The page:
Putz Houses Are Perfectly Charming for the Holidays
When I was helping one of my daughters with her home decoration for the holidays just the other day, I asked her if she had any putz houses. She had a spot in her kitchen where one would be the perfect touch.
These sparkle coated cardboard houses were once a common part of Christmas decoration. Often used with train displays or under the family tree, the little houses were inexpensive paper buildings that looked like they were covered with snow.
Today these pretty little houses are treasured by vintage enthusiasts. Referred to as putz houses, the little structures became popular in the early part of the 20th century and continued to be found in dime stores through the 1960s.
Thought to be a Moravian Dutch tradition, it seems that the snow covered houses, churches and public buildings were meant to resemble a charming town, ready for Christmas. The snow was actually mica, a crystal mineral that creates a magical sugary look to the colored houses.
The nativity scene was at the heart of this tradition that recreated Jesus’ birth in a homey way with the little homes surrounding a nativity. Other Europeans copied the Moravians and developed their own distinctive creche scene tradition and many of these included villages, surrounding the Holy Family.
In the United States, the villages often included skating scenes, country churches, town squares, houses, picket fences and trains.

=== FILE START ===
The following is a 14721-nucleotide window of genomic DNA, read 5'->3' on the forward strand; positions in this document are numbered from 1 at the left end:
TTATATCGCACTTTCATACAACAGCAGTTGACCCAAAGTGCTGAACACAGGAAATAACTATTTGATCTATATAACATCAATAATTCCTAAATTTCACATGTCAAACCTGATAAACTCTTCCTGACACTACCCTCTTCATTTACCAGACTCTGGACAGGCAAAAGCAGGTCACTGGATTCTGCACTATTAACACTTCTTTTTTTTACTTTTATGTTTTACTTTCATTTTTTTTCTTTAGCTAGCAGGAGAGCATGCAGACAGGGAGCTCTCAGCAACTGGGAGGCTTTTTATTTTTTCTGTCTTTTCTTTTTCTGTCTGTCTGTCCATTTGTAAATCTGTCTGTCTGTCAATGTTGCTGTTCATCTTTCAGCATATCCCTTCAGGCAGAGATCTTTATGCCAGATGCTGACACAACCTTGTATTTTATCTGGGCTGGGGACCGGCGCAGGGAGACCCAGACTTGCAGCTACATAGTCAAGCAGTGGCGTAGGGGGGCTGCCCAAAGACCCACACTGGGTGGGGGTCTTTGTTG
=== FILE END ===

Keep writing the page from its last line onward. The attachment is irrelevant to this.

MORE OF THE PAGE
Fur trees made out of bottlebrushes also are often part of the vintage putz scenes, which are generally placed on top cotton covered platforms to create the perfect snowy landscape.
House windows were covered in colored cellophane and the houses allowed for lights to be added through holes in the back of each small house, making a warm glow.
These cute little putz houses are again popular and you can find new cardboard villages that duplicate the originals from the 1900s, complete with accessories. These new sets are reproduction copies; so if you are looking for vintage originals, take care to shop with reliable antique dealers and ask for the real thing.
Japan, Germany and the United States produced these little treasures. Germany made some wonderful wooden putz houses too, which are more rustic and include lots of farm animals and rural details.
Many of these shiny little houses have been sold online and auction sites often list putz as its own category since they’ve become so popular with retro decorators. You also can find examples in our own Centre Market shopping district, Sibs and at most antique and vintage shopping spots.
These little houses, churches and Christmas villages are perfect for decorating under trees or across the mantle and kids love them — so if you don’t own any, find a few! Nostalgic and warm, they’re a lot like Christmas.
For comments or suggestions on local treasures to be featured in Antique of the Week, Maureen Zambito can be reached via email at firstname.lastname@example.org or by writing in care of the Sunday News-Register.